Looking beyond the obvious design changes for opera names (i.e. “TWO BOYS -- IN AF”, “THE ENCHANTED ISLAND, brought to you by CARNAVAL CRUISES”), I envision product placement opportunities from curtain rise to the final encore: Germont arrives in Act II driving a spiffy new Lexus. The False Dmitri romances Marina while swigging bottles of Wyborowa Vodka. The boudoir of the Old Countess from “The Queen of Spades” is littered with crates of “Ensure”.

      Nor should libretti be regarded as sacrosanct. It’s not as though audiences pay much attention to words anyway. The sword “Nothung” could be renamed “Korin”, with little change in the plot. And imagine such lines as:

      “The next time you see Baba, you shall pay -- with Citi Diamond Preferred Card!”

      or

      “Quando m’en vo soletta per la via,
      la gente sosta e mira,
      e la Roberto Cavalli
      ricerca in me da capo a pie!”

      Attention opera houses of the world: my fees as Branding Creative Consultant are really quite reasonable. Add funds and fun to your next operatic production!

      • Camille says:

        With Placido Domingo *AS* Ricardo Montalban, please on the Enchanted Island cruise!

      • armerjacquino says:

        “Che Philip Treacy egli stesso si fe…”

        “Veuve Cliquot hat verschuldet, tra la lala la la la la…”

    • m. croche says:

      Also: Charity Nude Calendars. Happens all the time in the movies.

      • Batty Masetto says:

        Stephanie Blythe in the buff! Count me in!

        Oh wait -- Dame Gwyneth already did that kind of thing in Salome didn’t she, and it din’t work so good, maybe.

    • -Ed. says:

      If the HO Model Trains company won the auction, it would be the HO Metropolitan Opera. So she’s like, “Did you know Jonas Kaufmann is singing at the Homo tonight?” and I’m all “Duh, yeah, but how did you know I have a ticket?”

      (come on, I worked really hard on that joke)

  • Camille says:

    And, say and by the way, doesn’t anyone recall the time(s) the MTV Awards were given at the Metropolitan Opera House?

    If anyone STILL wants a postcard of MADONNA as NORMA, I’ve got it.

    • antikitschychick says:

      Queridisima Camille,

      Were you able to attend La Nat’s recital last night? And more importantly, are you feeling better?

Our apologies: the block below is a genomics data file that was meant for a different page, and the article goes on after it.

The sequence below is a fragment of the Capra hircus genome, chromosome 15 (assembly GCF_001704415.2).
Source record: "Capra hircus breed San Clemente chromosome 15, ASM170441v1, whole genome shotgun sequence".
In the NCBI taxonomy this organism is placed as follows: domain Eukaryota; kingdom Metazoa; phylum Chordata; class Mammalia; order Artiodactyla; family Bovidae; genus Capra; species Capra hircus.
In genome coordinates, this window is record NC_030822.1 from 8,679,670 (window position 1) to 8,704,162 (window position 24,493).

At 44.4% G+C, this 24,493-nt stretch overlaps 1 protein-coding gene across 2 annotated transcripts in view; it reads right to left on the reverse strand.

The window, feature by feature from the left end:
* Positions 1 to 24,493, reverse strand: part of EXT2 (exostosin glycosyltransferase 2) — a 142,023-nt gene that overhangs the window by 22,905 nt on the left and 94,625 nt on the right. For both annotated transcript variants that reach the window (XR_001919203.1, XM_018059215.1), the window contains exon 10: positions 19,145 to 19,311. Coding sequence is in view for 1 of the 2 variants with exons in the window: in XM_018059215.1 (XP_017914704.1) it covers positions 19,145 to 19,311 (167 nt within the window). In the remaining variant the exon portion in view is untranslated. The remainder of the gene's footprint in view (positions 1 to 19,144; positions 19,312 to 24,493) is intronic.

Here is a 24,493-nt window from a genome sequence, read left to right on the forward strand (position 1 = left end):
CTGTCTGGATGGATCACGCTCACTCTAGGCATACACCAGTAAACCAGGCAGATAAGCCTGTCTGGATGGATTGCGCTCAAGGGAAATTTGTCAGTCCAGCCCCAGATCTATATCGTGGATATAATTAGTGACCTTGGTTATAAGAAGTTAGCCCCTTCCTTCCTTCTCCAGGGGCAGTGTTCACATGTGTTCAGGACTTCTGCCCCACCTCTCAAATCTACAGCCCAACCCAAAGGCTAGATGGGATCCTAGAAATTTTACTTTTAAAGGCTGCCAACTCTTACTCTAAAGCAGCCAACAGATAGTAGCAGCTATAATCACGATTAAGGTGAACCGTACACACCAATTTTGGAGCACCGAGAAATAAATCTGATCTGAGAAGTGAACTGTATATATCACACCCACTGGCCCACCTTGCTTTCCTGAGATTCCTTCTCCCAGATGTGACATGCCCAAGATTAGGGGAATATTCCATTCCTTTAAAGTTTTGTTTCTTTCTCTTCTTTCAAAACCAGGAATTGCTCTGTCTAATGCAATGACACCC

XO,

      AKC.

      • Camille says:

        Si, miLinda!!

        I got my ancient arse out of the house with the kind assistance of Monsieur Camille, who has a special wheelbarrow he puts me in when I fall down, and we both had a very pleasurable evening, and nothing like we expected.

        As Monsieur Camille (a very grumpy old professorial type and not easily amused) said about her:

        “I expected her to slither on doing an interpretative dance with multicolored strobe lights while switching into a Swarovski-encrusted bustier while singing performing a medley from ‘Les Miz

        Honey, it was none of that, and you would have been proud of her. Chic (ou bien chien, you’ll have to ask Mme manou the difference between the two as I forget!), beauty, taste and elegance as only the French can do.

        I have to reflect a great deal more on it as it hit me deep in the solar plexus.
        Little Nat was ineffably dear to me in the early part of her career here in New York (I am talking 1997, as I did not see her debut role as Fiakermilli in Arabella, a couple years previously), and watching her downfall from what she *Once Was* has been an excruciating experience for me.

        Maybe by Sunday I will have gotten something more together but by then you may read a review in the Times. Her program was on the Carnegie Hall website, a lot of French mélodies, and of course, some R. Strauss, Brahms, and Clara Schumann showing herself to be a very competent if conservative composer.